Subject uptake reduces across ‘entire senior phase’

Pupils are studying fewer subjects on average by the time they leave school, education secretary told

Tes Reporter

Closed doors: subject uptake reduces across ‘entire senior phase’ in Scotland

A freedom of information (FOI) request has revealed that, six months ago, education secretary John Swinney was told the number of subjects studied by pupils by the time they left school had reduced across the entire senior phase, from S4-6.

In advance of their debate on subject choice at the Scottish Parliament today, the Conservatives have revealed the contents of an FOI  response showing Mr Swinney was informed in May that pupils were taking fewer subjects than prior to the introduction of Curriculum for Excellence and new qualifications.

However, after receiving the analysis, both first minister Nicola Sturgeon and Mr Swinney continued to insist that the curriculum was not narrowing. They argued that instead of focusing on the number of subjects pupils were taking in S4 it was necessary to view the senior phase as a three-year continuum.

Now, the FOI reveals that even when the senior phase is looked at as a whole, the number of subjects pupils are taking has fallen.

Background: First minister grilled over diminishing subject choices

Related: 'Narrowing' of curriculum limiting pupil choice, politicians told

Opinion: Is Scotland’s curriculum really narrowing?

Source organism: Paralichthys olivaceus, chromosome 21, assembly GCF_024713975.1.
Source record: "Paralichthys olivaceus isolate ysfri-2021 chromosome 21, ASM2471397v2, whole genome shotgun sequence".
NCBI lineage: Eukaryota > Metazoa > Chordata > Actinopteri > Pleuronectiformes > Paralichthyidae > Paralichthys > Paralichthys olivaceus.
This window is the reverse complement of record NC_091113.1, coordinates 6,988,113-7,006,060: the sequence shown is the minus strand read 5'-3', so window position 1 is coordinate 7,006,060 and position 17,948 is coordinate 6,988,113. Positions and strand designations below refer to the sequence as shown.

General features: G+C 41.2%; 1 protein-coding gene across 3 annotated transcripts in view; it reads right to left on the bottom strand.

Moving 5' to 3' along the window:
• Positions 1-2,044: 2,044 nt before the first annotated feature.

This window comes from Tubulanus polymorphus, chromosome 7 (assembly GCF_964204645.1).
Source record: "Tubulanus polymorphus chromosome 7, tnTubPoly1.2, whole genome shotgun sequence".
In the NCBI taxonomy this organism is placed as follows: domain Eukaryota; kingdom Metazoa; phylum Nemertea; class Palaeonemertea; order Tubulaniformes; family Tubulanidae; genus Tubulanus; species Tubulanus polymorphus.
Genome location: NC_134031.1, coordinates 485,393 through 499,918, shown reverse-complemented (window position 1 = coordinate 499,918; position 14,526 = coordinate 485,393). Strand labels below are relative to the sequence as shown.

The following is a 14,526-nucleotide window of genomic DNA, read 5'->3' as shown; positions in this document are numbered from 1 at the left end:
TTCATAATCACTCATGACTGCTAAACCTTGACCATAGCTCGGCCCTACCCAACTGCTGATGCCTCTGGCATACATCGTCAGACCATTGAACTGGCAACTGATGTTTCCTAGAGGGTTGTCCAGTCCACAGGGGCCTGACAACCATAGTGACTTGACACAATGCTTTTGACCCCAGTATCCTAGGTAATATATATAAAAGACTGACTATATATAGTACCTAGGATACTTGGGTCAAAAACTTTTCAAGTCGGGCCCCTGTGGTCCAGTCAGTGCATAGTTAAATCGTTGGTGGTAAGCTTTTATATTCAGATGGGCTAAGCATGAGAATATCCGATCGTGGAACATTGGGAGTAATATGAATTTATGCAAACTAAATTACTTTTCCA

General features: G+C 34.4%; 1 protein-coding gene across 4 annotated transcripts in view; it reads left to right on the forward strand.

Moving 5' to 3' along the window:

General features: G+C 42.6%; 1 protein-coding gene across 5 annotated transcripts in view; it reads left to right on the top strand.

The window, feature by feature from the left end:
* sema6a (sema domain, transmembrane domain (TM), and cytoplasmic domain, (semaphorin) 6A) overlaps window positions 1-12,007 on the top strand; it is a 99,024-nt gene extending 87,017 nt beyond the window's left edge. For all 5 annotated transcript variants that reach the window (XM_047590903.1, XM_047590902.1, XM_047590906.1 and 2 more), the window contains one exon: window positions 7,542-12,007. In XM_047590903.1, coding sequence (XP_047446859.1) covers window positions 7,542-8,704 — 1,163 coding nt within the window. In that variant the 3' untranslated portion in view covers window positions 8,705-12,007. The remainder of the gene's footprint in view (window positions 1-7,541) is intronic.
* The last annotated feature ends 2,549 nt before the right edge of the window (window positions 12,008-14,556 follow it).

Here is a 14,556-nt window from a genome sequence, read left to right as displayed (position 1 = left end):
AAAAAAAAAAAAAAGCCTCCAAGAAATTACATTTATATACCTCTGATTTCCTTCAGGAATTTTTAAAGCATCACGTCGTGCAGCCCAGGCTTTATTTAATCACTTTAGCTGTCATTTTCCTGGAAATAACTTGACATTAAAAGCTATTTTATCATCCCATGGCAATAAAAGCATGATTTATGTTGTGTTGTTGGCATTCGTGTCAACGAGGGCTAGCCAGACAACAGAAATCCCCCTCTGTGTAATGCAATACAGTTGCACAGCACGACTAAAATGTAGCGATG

Scottish government officials wrote in internal briefings that: “A range of data and information confirms that there are, on average, fewer subjects taken by pupils now than was the case prior to the introduction of CfE and the new qualifications.”

Civil servants said that, on average, school leavers entered 10 subjects in 2012-13 but, as of 2017-18, they entered only 8 subjects.

Liz Smith, Conservative shadow education secretary, said the briefing was “conclusive proof that subject choice has been reduced across the entire senior phase from S4 to S6” and called on the SNP to act.

The Scottish government recently announced recently that an independent review of the senior phase of CfE would be carried out

Ms Smith said: “Scottish government officials told John Swinney exactly what was going wrong in our schools but he has spent months ignoring the evidence and pretending that all is well. 

“Both Mr Swinney and Nicola Sturgeon have misled Parliament by insisting that subject choice has not been reduced when their own civil servants told them the opposite. 

“This SNP government is clearly in denial. Ministers refuse to listen, even to their own civil servants, education experts and Holyrood’s education committee."

She added: "The Scottish Conservatives have offered constructive solutions to fix the serious issues afflicting the curriculum, and it is past time that the SNP listened and acted before the situation becomes any worse.”

A Scottish government spokesman said: “These claims are wrong – in fact, the number of courses on offer to pupils has increased.

“This analysis takes no account of differences before and after the introduction of Curriculum for Excellence, which helps equip pupils with the knowledge, skills and attributes needed for life in the 21st century. It means pupils learn a wide range of subjects up to S3. Schools then have the freedom to design a set of courses, qualifications and awards between S4 and S6, tailored to meet young people’s needs.

“Young people can choose from a much broader range of pathways than before. What matters is the qualifications that pupils leave school with and last year a record proportion went on to positive destinations including work, training or further study.”

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